I have partition, which I'm going to use for keeping VirtualBox disk images (VDI, or may be VMDK). They are fixed-size (not dynamically-allocated) images. There are no other files/directories on partition (only several *.vdi files in the root directory of partition).

Which ext4 parameters are best for that purpose? As partition contains only few fixed-size ~20 GB files, and no other files are ever created on partition -- I guess some special flags can be used to optimize performance.


  1. Stability: images must not corrupt in case of sudden power-off (or, at least, they should corrupt no more than with default ext4 options).
  2. Maximum performance.

2 Answers 2


The following mount options should be suitable:


Also I think it is always makes sense to use "journal_checksum" but on modern systems it will be used by default.

  • Thanks. I'm not sure whether your answer if correct/complete, but at least, it goes into direction I wanted.
    – Sasha
    Commented May 5, 2014 at 12:18
  • cs.rochester.edu/~kshen/papers/fast2014.pdf Commented Sep 27, 2014 at 4:26
  • update /etc/fstab and "mount -o remount,noatime,nodiratime,journal_async_commit /" Commented Oct 17, 2014 at 16:00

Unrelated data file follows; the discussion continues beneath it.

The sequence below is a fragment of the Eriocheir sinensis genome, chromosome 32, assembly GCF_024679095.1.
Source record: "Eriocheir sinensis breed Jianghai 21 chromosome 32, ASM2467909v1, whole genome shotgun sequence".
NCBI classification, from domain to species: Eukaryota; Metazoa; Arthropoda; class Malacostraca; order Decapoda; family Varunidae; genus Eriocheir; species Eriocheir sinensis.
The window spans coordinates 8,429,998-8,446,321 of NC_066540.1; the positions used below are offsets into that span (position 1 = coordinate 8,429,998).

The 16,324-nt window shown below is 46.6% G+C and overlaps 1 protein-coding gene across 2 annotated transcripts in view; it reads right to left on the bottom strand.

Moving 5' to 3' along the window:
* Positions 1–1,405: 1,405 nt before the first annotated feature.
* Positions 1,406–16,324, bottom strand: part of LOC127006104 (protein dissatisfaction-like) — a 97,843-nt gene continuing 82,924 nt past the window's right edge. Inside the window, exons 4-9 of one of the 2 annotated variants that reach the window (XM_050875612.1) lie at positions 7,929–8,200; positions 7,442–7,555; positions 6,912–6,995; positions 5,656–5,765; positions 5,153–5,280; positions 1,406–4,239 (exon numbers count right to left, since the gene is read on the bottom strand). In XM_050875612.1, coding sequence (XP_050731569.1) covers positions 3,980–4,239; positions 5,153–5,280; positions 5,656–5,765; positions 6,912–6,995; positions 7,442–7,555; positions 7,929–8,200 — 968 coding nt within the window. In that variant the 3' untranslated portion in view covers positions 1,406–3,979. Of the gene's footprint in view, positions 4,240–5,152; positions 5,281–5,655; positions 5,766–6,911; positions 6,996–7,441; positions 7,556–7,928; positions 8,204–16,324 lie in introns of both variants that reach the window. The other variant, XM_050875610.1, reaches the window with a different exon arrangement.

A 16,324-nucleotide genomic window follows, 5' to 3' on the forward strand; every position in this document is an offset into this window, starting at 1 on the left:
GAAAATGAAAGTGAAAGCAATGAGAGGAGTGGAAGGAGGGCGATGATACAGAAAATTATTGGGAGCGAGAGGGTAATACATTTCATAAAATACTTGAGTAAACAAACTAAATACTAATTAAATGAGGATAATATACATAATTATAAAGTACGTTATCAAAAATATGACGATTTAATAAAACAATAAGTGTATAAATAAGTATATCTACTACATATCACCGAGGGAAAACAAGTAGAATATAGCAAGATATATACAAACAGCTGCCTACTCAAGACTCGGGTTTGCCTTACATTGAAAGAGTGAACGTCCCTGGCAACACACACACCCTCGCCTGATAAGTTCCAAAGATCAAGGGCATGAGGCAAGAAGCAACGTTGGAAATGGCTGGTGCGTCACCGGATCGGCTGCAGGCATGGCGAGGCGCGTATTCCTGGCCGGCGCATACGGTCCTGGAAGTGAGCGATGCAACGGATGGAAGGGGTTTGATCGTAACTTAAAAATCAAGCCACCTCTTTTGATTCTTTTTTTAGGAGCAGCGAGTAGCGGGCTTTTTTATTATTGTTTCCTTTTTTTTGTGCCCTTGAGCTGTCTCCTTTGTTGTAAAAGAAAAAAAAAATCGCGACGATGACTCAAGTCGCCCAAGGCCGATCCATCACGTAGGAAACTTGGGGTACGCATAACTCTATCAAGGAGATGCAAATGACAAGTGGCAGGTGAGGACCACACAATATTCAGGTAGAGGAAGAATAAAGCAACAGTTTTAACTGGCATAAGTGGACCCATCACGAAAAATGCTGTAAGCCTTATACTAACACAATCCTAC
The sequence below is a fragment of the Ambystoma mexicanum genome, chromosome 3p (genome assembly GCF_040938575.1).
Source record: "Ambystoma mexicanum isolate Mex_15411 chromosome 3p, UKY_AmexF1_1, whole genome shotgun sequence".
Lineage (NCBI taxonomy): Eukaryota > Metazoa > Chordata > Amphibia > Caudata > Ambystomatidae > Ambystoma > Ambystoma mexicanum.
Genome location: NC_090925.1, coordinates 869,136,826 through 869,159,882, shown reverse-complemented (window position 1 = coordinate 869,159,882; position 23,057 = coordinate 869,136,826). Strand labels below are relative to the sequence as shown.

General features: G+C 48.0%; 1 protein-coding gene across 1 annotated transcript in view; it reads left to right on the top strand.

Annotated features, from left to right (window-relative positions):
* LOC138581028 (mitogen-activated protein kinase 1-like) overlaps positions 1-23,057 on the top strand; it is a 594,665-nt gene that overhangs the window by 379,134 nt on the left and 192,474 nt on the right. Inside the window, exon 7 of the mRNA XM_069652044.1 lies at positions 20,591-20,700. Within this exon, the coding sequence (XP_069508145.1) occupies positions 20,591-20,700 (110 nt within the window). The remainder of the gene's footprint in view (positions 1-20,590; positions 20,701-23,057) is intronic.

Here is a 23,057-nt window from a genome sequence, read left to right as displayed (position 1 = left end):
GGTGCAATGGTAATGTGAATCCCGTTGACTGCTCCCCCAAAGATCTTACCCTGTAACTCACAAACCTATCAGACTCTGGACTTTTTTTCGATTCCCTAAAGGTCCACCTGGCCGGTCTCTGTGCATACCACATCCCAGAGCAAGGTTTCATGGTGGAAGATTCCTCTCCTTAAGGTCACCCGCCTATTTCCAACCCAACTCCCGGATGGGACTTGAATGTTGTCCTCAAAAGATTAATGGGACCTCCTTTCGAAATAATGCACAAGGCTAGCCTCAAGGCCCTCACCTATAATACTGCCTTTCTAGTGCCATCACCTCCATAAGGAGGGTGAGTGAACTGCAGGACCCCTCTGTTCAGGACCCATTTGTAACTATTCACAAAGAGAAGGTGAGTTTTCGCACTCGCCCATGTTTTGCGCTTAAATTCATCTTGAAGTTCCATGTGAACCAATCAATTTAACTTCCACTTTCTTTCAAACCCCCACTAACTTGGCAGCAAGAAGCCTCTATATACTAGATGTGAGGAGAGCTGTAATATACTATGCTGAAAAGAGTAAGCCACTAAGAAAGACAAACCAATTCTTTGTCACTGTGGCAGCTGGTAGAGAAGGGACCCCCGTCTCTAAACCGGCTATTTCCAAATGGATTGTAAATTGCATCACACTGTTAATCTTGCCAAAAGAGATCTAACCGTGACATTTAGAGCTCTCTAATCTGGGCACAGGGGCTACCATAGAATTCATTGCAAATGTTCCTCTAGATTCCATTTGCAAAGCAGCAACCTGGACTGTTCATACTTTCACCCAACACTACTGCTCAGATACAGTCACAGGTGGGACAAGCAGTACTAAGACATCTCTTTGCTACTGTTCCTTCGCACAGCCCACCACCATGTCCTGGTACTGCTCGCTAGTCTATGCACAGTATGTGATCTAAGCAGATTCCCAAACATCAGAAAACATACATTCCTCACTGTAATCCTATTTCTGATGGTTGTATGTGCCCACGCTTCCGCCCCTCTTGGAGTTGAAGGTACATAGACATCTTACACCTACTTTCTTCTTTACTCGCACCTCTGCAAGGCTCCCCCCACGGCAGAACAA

• raid6.com.au/posts/fs_ext4_external_journal Commented Mar 8, 2015 at 5:08
  • noatime Do not update inode access times on this filesystem (e.g. for faster access on the news spool to speed up news servers). This works for all inode types (directories too), so it implies nodiratime. Commented Sep 22, 2018 at 13:18

To get maximum performance, make sure you do RAID stripe size alignment correctly, this can have a pretty big performance impact.

For large files, just make sure you are using extents and you shall be good.

Off-topic: XFS is usually a better option in this case and even RHEL switches over to XFS as default filesystem in RHEL7. If you want high availability of the Virtual Images and you have multiple storage servers, use Ceph.

You must log in to answer this question.

Not the answer you're looking for? Browse other questions tagged .